American History Student`s
Whenwe go back into history, at around 1500s to 1600s, there was no muchdifference in way that people lived. Many countries were eager tomagnify their economy so as to be on top of other countries. Duringthose times, Spain and England kingdoms had the best taskforces thanother monarchies in the whole world. There were on and off skirmishesbetween these two empires since each one of them was fighting to bethe best. Despite the fact that England and Spain had their ownconflicts, both of them had a strong urge of seeing new developedthings and that is why they both discovered distinct parts of the‘New World’. This led into them colonizing the Americans. Theexperiences of the major colonial empires in North America differedfrom one another because of the hunger of all of them wanting to bethe best [ CITATION Eli06 l 1033 ].Theera of European exploration and colonization in terms of overthrowand takeover led to various empires of colonialism to differ in agreat way. This was not only experienced in economic facets, butpolitical and religious as well. The natural history of traditionalinteraction and change in England differed from area to area, and canbe trailed to Europe`s dissimilar colonizing approaches and theresponse of the current native inhabitants [ CITATION Eli06 l 1033 ].
Themonarchies of England and Spain differed economically, in familystructure, religion, environment and relations to Indians thuscreating distinctive colonial societies. In 1588, England defeatedthe Spanish Armada and this deterred Spanish emperors from followingsettlement all along the Atlantic Coast. The Spanish Empire insteaddirected its concentration to northwest for colonization [ CITATION Eli06 l 1033 ].Voyagerby the name Cabeza de Vaca hoped to cultivate a more serene as wellas open-minded Spanish dogma towards Indians by publishing hisvoyages. Nevertheless, his stories of the Seven Cities of Goldsteeredto disreputable Coronado voyages, which eventually led the Spanishinto the terrain of the Pueblos and Great Plains which was at the endnorth [ CITATION Eli06 l 1033 ].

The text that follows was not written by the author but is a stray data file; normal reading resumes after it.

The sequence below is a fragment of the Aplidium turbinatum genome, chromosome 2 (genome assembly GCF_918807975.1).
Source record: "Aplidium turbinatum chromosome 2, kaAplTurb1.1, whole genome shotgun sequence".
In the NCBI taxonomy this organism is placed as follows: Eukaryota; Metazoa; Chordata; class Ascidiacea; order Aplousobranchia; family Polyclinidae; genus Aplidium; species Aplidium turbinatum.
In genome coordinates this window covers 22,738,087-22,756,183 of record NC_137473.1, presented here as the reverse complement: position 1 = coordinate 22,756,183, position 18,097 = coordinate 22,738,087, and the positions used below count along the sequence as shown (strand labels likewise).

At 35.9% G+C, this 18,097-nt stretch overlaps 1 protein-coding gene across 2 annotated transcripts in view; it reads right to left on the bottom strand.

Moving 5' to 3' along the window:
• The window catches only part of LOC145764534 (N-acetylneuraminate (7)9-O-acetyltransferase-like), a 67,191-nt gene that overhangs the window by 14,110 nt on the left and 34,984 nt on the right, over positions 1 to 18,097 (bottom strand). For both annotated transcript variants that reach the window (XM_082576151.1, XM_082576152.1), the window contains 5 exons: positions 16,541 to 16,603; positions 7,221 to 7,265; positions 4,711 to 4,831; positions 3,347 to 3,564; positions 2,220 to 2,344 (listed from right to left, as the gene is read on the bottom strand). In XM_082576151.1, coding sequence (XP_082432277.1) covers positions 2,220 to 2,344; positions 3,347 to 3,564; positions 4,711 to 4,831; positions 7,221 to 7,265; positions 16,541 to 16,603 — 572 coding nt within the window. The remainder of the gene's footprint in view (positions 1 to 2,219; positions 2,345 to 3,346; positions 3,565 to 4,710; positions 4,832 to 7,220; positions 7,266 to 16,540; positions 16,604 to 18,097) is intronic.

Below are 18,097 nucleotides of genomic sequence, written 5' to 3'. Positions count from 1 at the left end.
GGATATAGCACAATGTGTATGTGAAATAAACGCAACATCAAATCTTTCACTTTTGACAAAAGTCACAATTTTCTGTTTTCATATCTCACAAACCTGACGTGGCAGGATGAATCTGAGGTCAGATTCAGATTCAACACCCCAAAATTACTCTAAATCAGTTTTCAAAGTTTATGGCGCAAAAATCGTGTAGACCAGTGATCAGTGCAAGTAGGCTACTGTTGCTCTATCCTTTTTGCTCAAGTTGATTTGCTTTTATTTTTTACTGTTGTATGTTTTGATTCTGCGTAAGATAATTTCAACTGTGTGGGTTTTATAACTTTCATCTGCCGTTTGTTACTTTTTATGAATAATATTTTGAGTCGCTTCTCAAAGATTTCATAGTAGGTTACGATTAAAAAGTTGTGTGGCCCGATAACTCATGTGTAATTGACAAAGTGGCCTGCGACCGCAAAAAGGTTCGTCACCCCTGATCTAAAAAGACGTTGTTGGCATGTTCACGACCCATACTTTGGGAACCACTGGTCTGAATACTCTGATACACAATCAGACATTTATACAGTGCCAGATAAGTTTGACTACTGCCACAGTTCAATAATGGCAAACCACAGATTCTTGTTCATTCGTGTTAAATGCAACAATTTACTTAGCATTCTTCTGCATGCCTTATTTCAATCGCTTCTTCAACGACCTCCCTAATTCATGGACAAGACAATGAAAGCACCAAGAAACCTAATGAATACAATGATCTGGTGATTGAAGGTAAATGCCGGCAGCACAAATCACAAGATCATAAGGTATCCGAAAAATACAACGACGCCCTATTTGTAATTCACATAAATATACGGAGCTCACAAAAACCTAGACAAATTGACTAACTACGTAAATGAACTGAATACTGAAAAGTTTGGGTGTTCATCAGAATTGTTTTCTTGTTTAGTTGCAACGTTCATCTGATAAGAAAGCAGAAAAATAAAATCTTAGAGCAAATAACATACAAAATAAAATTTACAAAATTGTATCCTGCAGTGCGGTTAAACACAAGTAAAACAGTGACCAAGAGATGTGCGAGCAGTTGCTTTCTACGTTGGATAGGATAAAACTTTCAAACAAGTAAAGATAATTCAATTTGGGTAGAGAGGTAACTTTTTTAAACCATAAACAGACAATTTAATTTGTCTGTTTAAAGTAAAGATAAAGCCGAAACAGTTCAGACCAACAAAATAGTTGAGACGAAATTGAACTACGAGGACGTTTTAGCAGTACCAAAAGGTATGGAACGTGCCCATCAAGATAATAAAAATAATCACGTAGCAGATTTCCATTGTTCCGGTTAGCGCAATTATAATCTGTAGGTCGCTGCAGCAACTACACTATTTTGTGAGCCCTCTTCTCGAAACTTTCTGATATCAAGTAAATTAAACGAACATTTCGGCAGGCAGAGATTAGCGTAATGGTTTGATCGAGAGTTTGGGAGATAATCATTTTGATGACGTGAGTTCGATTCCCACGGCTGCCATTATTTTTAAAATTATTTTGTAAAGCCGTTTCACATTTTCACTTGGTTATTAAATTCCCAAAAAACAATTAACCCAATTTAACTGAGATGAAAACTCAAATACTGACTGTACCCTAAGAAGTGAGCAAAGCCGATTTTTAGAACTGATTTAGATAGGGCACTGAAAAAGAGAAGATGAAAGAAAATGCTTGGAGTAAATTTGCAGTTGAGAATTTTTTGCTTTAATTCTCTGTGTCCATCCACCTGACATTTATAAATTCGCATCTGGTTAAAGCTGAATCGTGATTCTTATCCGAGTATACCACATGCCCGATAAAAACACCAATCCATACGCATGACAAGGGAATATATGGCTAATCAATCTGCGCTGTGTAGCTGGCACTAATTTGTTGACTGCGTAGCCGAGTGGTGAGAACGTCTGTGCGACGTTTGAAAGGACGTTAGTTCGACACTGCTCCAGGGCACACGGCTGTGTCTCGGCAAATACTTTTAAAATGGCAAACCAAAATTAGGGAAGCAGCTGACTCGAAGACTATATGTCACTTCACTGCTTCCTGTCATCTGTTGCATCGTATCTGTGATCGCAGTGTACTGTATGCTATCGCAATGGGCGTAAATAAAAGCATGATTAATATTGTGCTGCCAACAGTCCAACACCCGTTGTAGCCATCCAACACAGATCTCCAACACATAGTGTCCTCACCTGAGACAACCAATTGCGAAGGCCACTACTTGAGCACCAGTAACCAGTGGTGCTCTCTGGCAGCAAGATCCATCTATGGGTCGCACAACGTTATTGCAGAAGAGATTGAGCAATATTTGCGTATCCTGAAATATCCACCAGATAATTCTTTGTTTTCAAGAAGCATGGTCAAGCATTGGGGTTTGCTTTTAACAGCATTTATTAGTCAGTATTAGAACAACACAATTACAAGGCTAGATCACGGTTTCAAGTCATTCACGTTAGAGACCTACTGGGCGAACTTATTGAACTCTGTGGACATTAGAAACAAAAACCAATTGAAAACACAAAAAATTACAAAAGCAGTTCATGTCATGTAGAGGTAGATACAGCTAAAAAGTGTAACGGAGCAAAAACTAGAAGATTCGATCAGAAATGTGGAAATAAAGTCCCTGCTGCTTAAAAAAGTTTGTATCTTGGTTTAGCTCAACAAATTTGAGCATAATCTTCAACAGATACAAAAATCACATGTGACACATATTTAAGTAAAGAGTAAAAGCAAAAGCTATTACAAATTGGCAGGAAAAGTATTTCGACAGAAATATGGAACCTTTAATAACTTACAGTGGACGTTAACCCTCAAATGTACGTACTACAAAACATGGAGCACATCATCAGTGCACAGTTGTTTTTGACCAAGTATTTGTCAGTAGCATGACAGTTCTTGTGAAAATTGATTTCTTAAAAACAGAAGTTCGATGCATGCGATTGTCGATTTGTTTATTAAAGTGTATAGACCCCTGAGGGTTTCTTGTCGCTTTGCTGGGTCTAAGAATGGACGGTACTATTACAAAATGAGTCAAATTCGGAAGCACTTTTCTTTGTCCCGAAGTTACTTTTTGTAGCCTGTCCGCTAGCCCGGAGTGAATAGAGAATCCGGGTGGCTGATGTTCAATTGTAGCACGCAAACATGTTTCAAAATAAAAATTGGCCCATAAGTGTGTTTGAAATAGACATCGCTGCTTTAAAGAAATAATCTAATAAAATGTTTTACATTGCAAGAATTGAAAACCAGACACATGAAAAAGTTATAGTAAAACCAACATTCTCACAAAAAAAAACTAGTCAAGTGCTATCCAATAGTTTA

Spainand England as well used religious talk as a way to establish andappease their opponents. There was the influence of the CatholicChurch that was involved with ‘Reconquista’for Spaniards. This made them guess that the people of Caribbeanwould convert to Christianity with no much difficulty [ CITATION Eli06 l 1033 ].In 1510, the Spaniards had come up with a document called‘Requerimiento’to show that they had a right of defeat. This document was shown toshown to native people. There were missions which Spanish monarchused to expand its Empire. At this point, the rules of Spain createdtoo much a conflict between the Indians and Spaniards. Insofar asthey included Catholic doctrines in their teachings, they stillupheld many facets of their ancient routine. A century of Spanishregime gave the Indians protection from their adversaries, many newtools and crops, and spiritual guidance. They only used it when theyneeded something in return. Indians resisted the way of Spanishmonarchy due to the way they wanted to diminish their culture [ CITATION Eli06 l 1033 ].Columbusintroduced other ways of living such as mining silver and gold whichearned much wealth for Spain. Apart from horse and other livestock,Native Americans changed their way of life which was basicallythrough farming potatoes and corn which ultimately altered America’senvironment forever (Kolchin,1993).
Englandhad a hard time conquering native populace thus shunning the Indians.The connection between the colonists Jamestown and the PowhatanConfederacy augured the intricate relations between Indians andEnglish in the Colonial Epoch. The English accepted Indian Fishingpractices and absorbed how arming fruitful crops. Nevertheless, inspite of the interactions, the traditional and ethnic integrationseen in the Spanish colonies was not generally replicated in theEnglish colonies (Kolchin, 1993).
Cobbs-Hoffman, E. (2006). Major Problems in American History, Vol 1. Houghton: Houghton Mifflin 2 edition.
Kolchin, P. (1993). American Slavery, 1619–1877. New York: Hill and Wang, pp. 79–81